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PostPosted: Fri 24 Jul, 2015 3:26 am    Post subject:         Reply with quote

Dan,

Are you familiar with this one from Hansen's The Armor of the Kelts?
https://www.academia.edu/2761101/Die_Panzerung_der_Kelten._Eine_diachrone_und_interkulturelle_Untersuchung_eisenzeitlicher_R%C3%BCstungen_Kiel_2003_

P.26: Brno-Židenice grave discovered in 1925, 15,000 (bronze?) rings recovered, with a preserved sample measuring 20 cm². The rings are stung on a proven remain of organic cord. (Fig.7)



 Attachment: 31.55 KB
Brno-Židenice ring armor.jpg


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Matthew Amt




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PostPosted: Fri 24 Jul, 2015 5:34 am    Post subject:         Reply with quote

Mart Shearer wrote:
Dan,

Are you familiar with this one from Hansen's The Armor of the Kelts?
https://www.academia.edu/2761101/Die_Panzerung_der_Kelten._Eine_diachrone_und_interkulturelle_Untersuchung_eisenzeitlicher_R%C3%BCstungen_Kiel_2003_

P.26: Brno-Židenice grave discovered in 1925, 15,000 (bronze?) rings recovered, with a preserved sample measuring 20 cm². The rings are stung on a proven remain of organic cord. (Fig.7)


Oh, neat! Never seen that bit before. I was gonna say it's probably jewelry, but 15,000 rings?? Holy smokes! Don't tell the "ring mail" crowd... Thanks for the dissertation link, too!

Dan, I've seen that "chain-veil" thingy before, but never really saw the plate it's hanging from. Is that one of those bronze belts? It looks like there are two of the usual hooks at the top right corner of the smaller photo. If so, I would have thought it would be identified as Samnite or some other Italian group, rather than Etruscan, but I don't know Etruscan stuff that well. I tend to think of those belts as 4th century, but they could certainly be earlier.

If that really is a bronze proto-mail miniskirt, I might have to make one...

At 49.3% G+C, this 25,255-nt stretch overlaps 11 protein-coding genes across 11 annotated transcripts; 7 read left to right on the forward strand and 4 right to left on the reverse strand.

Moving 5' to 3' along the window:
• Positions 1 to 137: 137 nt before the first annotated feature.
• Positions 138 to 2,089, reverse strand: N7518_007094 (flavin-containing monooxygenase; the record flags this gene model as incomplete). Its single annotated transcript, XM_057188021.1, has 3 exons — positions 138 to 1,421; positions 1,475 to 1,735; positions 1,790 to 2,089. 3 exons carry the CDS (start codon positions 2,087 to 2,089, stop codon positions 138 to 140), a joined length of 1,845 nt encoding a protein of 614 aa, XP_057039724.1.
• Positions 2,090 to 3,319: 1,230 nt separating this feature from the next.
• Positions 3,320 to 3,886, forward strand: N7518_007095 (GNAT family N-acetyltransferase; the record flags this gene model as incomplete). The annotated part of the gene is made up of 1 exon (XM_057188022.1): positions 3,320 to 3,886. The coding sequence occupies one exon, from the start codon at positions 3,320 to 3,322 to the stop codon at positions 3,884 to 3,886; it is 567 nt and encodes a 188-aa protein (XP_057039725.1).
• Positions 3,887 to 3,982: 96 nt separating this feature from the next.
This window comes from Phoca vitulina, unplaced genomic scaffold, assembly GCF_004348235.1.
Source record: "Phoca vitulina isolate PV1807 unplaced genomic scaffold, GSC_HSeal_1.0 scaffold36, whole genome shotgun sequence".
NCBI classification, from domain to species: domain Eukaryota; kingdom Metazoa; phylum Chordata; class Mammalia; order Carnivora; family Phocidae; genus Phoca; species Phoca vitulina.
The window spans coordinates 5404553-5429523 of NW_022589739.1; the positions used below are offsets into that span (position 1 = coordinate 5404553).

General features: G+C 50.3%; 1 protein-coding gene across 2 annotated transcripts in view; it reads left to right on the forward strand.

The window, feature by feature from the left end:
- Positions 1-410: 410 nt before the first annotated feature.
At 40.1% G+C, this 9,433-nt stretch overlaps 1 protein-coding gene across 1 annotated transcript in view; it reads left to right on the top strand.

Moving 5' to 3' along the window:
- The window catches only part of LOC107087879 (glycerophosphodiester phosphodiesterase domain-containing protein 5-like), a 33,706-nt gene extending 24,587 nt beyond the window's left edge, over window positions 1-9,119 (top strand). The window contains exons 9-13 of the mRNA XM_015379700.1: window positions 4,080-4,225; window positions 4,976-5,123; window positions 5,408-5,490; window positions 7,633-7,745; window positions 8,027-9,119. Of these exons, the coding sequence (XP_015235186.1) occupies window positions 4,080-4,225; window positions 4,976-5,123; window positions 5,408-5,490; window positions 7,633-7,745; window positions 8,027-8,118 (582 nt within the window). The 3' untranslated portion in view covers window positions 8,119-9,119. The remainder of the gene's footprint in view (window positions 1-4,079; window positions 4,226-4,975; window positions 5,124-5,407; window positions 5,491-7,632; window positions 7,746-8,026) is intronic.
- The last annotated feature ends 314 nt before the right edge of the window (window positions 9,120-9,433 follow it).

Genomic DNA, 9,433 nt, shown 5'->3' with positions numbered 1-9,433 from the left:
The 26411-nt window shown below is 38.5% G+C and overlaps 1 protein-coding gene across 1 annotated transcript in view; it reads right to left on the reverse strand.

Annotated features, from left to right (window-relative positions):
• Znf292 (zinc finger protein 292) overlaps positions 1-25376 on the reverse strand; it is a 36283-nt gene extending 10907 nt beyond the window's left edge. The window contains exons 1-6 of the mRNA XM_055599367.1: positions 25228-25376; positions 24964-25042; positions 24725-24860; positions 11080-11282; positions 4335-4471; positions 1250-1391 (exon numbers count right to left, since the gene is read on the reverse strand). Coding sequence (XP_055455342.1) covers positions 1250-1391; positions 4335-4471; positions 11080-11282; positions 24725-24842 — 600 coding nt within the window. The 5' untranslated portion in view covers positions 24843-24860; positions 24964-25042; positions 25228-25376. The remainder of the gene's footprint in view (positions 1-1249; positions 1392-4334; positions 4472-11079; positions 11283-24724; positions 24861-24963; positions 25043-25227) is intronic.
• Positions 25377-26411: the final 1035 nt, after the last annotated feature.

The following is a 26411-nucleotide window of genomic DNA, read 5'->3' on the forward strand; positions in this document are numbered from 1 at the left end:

Matthew
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Dan Howard




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PostPosted: Fri 24 Jul, 2015 6:24 am    Post subject:         Reply with quote

Mart Shearer wrote:
Dan,

Are you familiar with this one from Hansen's The Armor of the Kelts


Nope. Never seen it before. My first guess would be the same as Matt's. I've seen bracelets made in a similar fashion.

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Eric S




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PostPosted: Sat 25 Jul, 2015 4:01 am    Post subject:         Reply with quote

Mart Shearer wrote:
Maybe we should call it kusari? It is a type of chain armor, without necessarily being a net. Then again, I'm not really fond of calling many types of kusari "mail".


Dan Howard wrote:
Me neither. The word essentially means "mesh". If the construction doesn't form an interlinked mesh then it isn't mail. A few cross-links don't change that. I'd simply call it a "chain skirt".


You guys are using an unnecessarily strict definition of what is and is not mail (in my opinion). George Stone considered all of the above mentioned forms to be "mail" including the Etruscan example which he specifically mentions in his book.
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Dan Howard




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PostPosted: Sat 25 Jul, 2015 5:33 am    Post subject:         Reply with quote

Stone first starting writing that book in the 19th century. His first sentence on mail says, "The earliest mail was made of rings sewn on leather..." Stone's photos are wonderful but his text is seriously outdated and full of inaccuracies.
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Luka Borscak




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PostPosted: Sat 25 Jul, 2015 2:46 pm    Post subject:         Reply with quote

If we would call this Etruscan skirt a "mail", than there is plenty of similar Ilyrian decorative pieces made of bronze rings that we would have to call "mail" and they are all earlier than what we now call first mail armour we know of.
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Eric S




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PostPosted: Sat 25 Jul, 2015 3:04 pm    Post subject:         Reply with quote

Luka Borscak wrote:
If we would call this Etruscan skirt a "mail", than there is plenty of similar Ilyrian decorative pieces made of bronze rings that we would have to call "mail" and they are all earlier than what we now call first mail armour we know of.
Luca, "decorative" is not the same as "defensive" use. Do you have any images of this Ilyrian jewelry or whatever it is?
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Luka Borscak




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PostPosted: Sat 25 Jul, 2015 3:42 pm    Post subject:         Reply with quote

Eric S wrote:
Luka Borscak wrote:
If we would call this Etruscan skirt a "mail", than there is plenty of similar Ilyrian decorative pieces made of bronze rings that we would have to call "mail" and they are all earlier than what we now call first mail armour we know of.
Luca, "decorative" is not the same as "defensive" use. Do you have any images of this Ilyrian jewelry or whatever it is?


I agree, but how do we know Etruscan skirt is a defensive piece?

I'll try to find some pics tomorrow.